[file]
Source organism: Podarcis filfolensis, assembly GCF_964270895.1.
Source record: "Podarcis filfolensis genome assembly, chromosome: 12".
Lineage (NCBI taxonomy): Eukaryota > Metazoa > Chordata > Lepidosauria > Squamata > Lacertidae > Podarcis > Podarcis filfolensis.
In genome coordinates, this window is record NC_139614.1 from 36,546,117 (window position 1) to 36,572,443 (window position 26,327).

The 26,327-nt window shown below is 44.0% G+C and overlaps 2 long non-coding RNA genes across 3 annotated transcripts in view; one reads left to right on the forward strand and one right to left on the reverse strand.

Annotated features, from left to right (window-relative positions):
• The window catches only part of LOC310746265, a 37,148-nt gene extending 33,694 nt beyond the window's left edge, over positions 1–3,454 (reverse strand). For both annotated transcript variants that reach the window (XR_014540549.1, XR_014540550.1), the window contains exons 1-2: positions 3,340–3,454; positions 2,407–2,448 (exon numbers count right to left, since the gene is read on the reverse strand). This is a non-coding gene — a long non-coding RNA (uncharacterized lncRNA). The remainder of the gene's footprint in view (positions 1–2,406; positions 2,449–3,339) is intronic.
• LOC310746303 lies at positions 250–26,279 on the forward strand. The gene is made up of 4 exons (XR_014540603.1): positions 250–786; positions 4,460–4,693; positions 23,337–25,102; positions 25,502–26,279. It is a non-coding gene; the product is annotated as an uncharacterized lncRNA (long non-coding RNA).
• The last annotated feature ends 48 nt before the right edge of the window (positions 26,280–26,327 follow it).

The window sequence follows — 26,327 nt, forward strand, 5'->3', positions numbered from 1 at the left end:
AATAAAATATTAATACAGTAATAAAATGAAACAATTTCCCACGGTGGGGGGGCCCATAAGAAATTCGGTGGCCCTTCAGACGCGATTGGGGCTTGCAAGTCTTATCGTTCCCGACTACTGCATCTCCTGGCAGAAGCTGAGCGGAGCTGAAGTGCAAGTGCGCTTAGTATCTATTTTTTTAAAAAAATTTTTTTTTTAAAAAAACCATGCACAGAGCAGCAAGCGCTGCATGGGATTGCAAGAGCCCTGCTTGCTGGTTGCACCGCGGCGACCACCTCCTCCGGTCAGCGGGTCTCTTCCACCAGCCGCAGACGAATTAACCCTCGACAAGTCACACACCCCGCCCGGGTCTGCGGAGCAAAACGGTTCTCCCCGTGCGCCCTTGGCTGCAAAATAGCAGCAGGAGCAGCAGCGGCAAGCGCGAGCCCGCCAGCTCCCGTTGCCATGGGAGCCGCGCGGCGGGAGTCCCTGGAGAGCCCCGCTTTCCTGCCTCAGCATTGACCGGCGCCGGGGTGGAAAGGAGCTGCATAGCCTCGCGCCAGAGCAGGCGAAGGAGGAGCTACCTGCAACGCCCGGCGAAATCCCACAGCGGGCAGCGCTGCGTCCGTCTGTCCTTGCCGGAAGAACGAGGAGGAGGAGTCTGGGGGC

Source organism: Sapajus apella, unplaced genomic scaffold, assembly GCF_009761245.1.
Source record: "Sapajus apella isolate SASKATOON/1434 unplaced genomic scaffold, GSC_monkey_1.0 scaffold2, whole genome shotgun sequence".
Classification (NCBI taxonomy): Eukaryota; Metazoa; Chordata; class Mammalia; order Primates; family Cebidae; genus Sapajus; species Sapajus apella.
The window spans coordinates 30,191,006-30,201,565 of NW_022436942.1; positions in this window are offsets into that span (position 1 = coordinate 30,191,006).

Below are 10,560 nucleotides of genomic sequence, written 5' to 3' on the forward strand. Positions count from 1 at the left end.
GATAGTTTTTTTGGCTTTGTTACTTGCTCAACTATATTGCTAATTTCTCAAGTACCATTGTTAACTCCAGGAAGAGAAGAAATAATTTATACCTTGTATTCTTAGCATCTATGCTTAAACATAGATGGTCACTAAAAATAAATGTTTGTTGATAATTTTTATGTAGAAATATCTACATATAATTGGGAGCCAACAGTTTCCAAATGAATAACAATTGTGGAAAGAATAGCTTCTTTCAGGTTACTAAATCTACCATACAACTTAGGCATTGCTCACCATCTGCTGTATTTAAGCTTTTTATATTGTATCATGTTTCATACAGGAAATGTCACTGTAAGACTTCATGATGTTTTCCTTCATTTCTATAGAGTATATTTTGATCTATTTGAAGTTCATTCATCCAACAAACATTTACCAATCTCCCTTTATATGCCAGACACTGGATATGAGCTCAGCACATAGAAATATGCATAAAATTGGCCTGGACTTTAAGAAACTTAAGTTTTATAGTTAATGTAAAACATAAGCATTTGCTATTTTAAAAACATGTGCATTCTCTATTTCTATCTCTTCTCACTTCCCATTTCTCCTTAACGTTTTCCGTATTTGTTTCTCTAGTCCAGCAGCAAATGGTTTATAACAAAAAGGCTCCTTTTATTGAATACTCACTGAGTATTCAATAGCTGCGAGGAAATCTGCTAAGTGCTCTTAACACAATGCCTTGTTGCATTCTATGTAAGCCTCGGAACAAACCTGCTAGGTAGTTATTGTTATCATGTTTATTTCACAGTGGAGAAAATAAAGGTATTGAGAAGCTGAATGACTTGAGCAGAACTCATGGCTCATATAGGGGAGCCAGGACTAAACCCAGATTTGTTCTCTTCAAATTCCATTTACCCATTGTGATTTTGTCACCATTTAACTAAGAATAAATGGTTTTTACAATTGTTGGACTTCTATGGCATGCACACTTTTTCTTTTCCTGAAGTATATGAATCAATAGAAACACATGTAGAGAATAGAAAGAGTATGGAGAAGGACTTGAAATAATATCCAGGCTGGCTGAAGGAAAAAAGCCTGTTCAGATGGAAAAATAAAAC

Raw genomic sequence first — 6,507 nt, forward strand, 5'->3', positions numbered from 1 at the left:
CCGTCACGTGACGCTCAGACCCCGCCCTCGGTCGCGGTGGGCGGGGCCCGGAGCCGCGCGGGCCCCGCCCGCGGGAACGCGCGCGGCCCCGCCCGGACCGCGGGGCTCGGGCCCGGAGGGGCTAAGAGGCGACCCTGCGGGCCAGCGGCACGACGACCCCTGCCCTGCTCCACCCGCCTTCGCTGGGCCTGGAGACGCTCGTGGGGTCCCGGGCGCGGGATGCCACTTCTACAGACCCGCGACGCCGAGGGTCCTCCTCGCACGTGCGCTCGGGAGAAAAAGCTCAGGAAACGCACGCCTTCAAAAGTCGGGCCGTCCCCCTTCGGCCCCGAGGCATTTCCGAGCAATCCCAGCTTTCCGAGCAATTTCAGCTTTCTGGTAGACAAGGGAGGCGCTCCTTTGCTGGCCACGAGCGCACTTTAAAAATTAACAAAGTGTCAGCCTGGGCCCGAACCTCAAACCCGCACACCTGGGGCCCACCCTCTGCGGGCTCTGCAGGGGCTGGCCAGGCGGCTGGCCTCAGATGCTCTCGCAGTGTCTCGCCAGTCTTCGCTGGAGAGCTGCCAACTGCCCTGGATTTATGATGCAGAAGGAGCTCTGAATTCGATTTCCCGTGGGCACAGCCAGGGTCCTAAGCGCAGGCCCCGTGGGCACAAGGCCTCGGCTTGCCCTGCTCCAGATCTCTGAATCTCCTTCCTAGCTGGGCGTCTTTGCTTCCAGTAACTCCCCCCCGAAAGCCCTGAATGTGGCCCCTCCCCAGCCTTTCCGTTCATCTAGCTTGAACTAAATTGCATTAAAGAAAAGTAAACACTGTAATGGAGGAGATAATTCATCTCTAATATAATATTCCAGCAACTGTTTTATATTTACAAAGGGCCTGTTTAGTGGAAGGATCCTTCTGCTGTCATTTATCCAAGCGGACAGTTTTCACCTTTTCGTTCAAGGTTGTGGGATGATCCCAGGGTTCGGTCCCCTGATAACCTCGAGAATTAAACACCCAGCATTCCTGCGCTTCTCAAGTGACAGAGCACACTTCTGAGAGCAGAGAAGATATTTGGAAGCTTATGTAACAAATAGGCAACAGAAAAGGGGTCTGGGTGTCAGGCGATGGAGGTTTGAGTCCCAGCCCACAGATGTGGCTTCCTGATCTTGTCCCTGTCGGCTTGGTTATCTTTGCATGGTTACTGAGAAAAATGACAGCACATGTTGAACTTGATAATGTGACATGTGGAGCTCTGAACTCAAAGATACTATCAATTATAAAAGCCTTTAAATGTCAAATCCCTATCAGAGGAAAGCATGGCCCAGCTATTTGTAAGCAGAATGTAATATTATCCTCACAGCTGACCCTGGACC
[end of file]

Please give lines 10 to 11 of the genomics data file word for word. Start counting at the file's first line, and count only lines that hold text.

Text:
The window sequence follows — 26,327 nt, forward strand, 5'->3', positions numbered from 1 at the left end:
AATAAAATATTAATACAGTAATAAAATGAAACAATTTCCCACGGTGGGGGGGCCCATAAGAAATTCGGTGGCCCTTCAGACGCGATTGGGGCTTGCAAGTCTTATCGTTCCCGACTACTGCATCTCCTGGCAGAAGCTGAGCGGAGCTGAAGTGCAAGTGCGCTTAGTATCTATTTTTTTAAAAAAATTTTTTTTTTAAAAAAACCATGCACAGAGCAGCAAGCGCTGCATGGGATTGCAAGAGCCCTGCTTGCTGGTTGCACCGCGGCGACCACCTCCTCCGGTCAGCGGGTCTCTTCCACCAGCCGCAGACGAATTAACCCTCGACAAGTCACACACCCCGCCCGGGTCTGCGGAGCAAAACGGTTCTCCCCGTGCGCCCTTGGCTGCAAAATAGCAGCAGGAGCAGCAGCGGCAAGCGCGAGCCCGCCAGCTCCCGTTGCCATGGGAGCCGCGCGGCGGGAGTCCCTGGAGAGCCCCGCTTTCCTGCCTCAGCATTGACCGGCGCCGGGGTGGAAAGGAGCTGCATAGCCTCGCGCCAGAGCAGGCGAAGGAGGAGCTACCTGCAACGCCCGGCGAAATCCCACAGCGGGCAGCGCTGCGTCCGTCTGTCCTTGCCGGAAGAACGAGGAGGAGGAGTCTGGGGGC